Styles make fights, and that seems to be even more true in mixed martial arts than any other combat sport, because there are so many different disciplines involved. And while there are certain trends that seem to come and go with fighters, one constant remains: an ability to wrestle both offensively and defensively, along with an explosive stand-up game, usually carries folks into victory.
Tyron Woodley helped use those exact skills to secure some memorable knockouts in his MMA career.
Will Tyron Woodley's MMA knockouts help him in a boxing match against Jake Paul?
It's official: Jake Paul has managed to make some serious money in combat sports. The YouTuber has gone all in in his boxing training and has hand-selected opponents where his can showcase his punching prowess: Jake always has a height, weight, and reach advantage against the competition, but will that help him against Tyron Woodley?
Tyron certainly looks like an intimidating individual, with an action-figure physique that was helped carved from years of competitive wrestling. He was a NCAA Division 1 wrestler for the Missouri Tigers and a two-time All American and Big 12 Conference champion. His mat credentials are undeniable, but the big question mark is whether or not he could successfully combine his striking to transition into a serious mixed martial arts career.
His first KO/TKO victory was in a local MMA promotion where he won via submission due to strikes. His opponent literally tapped out of the fight because of the punches Tyron was raining down upon him. His next four victories were all by way of submission, and he'd have a more definitive knockout against Andre Galvao under the Strikeforce banner where he was gaining momentum.
He'd then go on to win three decisions, and challenge for the Strikeforce Welterweight (170 lb) title against Nate Marquardt, who fought at 185 lbs for most of his career in the UFC. While many thought that Tyron would certainly be able to best Nate, MMA faithfuls who'd seen Nate's fights know how much of a savage "The Great" could be on any given night — it just depended on which version of Nate showed up on that night.
Unfortunately for Tyron, it was a version of Nate with zero quit in him (head to 20:15 below).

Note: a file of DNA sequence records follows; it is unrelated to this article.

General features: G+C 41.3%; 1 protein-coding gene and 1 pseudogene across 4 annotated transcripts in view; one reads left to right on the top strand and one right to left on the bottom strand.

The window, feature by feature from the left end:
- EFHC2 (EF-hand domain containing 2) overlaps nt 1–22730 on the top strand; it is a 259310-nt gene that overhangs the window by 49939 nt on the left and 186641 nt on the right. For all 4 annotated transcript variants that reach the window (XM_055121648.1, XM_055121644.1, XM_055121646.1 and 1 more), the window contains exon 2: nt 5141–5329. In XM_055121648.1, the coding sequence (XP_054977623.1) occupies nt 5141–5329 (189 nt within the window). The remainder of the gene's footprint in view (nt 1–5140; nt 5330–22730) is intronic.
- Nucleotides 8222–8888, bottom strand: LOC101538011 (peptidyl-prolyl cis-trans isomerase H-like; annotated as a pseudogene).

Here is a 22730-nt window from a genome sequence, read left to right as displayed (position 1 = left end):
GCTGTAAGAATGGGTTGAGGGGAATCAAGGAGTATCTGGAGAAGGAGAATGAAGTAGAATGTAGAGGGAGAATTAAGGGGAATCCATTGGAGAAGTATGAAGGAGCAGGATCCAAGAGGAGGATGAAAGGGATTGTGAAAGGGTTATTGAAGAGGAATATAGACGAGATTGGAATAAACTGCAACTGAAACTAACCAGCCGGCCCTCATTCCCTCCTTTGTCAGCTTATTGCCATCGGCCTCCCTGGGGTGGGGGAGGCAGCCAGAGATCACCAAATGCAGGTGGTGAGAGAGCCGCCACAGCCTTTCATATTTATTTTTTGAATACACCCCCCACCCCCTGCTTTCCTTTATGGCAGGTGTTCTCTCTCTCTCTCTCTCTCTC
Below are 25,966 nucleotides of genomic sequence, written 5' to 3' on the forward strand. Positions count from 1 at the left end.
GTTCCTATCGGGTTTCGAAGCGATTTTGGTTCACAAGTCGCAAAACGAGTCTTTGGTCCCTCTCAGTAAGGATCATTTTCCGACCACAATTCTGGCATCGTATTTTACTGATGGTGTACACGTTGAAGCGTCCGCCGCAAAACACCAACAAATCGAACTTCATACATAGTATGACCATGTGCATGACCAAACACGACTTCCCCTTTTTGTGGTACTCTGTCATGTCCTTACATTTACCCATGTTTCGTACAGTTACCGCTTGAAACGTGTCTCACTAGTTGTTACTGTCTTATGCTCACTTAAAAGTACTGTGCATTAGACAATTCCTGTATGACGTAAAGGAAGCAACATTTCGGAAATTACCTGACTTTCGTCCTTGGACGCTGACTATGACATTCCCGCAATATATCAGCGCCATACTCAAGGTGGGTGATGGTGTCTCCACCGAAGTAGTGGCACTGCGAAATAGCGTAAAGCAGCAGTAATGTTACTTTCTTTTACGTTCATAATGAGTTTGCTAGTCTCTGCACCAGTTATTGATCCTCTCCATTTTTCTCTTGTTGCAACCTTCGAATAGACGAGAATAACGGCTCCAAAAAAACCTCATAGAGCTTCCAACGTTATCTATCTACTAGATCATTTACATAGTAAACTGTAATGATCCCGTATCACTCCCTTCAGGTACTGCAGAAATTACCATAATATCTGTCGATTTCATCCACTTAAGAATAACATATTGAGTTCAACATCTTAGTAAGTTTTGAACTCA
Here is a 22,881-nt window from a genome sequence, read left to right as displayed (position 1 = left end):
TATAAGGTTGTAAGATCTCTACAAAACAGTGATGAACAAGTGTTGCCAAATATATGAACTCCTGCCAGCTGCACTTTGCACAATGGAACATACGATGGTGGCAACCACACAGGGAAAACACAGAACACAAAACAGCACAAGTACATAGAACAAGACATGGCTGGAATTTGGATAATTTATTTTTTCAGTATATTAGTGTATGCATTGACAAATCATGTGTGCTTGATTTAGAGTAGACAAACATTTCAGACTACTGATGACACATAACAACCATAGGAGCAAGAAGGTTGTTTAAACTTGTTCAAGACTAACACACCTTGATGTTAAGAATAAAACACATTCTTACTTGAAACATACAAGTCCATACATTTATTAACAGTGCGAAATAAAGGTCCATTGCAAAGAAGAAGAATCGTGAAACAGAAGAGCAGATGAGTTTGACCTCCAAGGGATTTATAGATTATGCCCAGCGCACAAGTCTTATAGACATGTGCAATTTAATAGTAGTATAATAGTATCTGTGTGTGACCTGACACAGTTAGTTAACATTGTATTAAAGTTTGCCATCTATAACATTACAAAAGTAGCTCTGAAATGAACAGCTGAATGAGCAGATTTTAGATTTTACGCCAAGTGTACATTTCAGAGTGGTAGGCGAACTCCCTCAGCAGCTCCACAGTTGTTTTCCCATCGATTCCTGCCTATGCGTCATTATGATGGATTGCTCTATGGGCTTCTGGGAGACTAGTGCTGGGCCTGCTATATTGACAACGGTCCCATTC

Nate scored a late-fight knockout of Tyron that contained one of the most brutal, head-snapping combinations MMA fans had ever seen. It was the first loss of Tyron's career, and the last bout Tyron had under the Strikeforce banner.
So when he debuted in the UFC, fans were interested in seeing how he'd bounce back from such a devastating loss. To say he made a splash in the Octagon would be an understatement.
Tyron knocked out cage-fighting veteran Jay Hieron. He lost a boring decision to Jake Shields (which is Jake's M.O.) but then went to knock out Josh Koscheck and leg-kick TKO UFC former interim champion Carlos Condit. Tyron suffered another setback with Rory MacDonald with a decision loss. He then TKO'd Dong Hyun Kim and won a narrow decision against Kelvin Gastelum (who's still a big-time threat in the UFC).
This win earned Tyron a title shot against the ridiculously durable and downright scary Robbie Lawler, who looked like a Terminator in his bout against Rory MacDonald, which many argue is the greatest mixed martial arts contest of all time.
Which is why it came as such a surprise when Tyron was able to knock him out in such a vicious fashion. It would be the last knockout of Tyron's career.
He'd go on to defend his title four times, but a controversial draw against Stephen Thompson and a measured decision victory against the welterweight contender had folks thinking Tyron may be just "coasting" again. A brabo choke submission against Darren Till erased that doubt, and many favored Tyron to topple Kamaru Usman. But that wasn't the case. The Nigerian Nightmare would go on to dominate Tyron, and Tyron's career hasn't looked the same since.
Tyron Woodley doesn't have an official boxing record. But what is Tyron's fighting style?
Although Tyron has shown some striking acumen in the past, he isn't exactly known for his prowess in the sweet science. He keeps a wide stance and threatens with takedowns and leg kicks and throws wide looping power punches. Some say that Tyron's looked like a shell of his former self, so many believe that the younger, heavier Jake Paul, with a 4-inch height and 2-inch reach advantage, will get the better of Tyron, especially since mixed martial arts is an entirely different animal than boxing.
What do you think?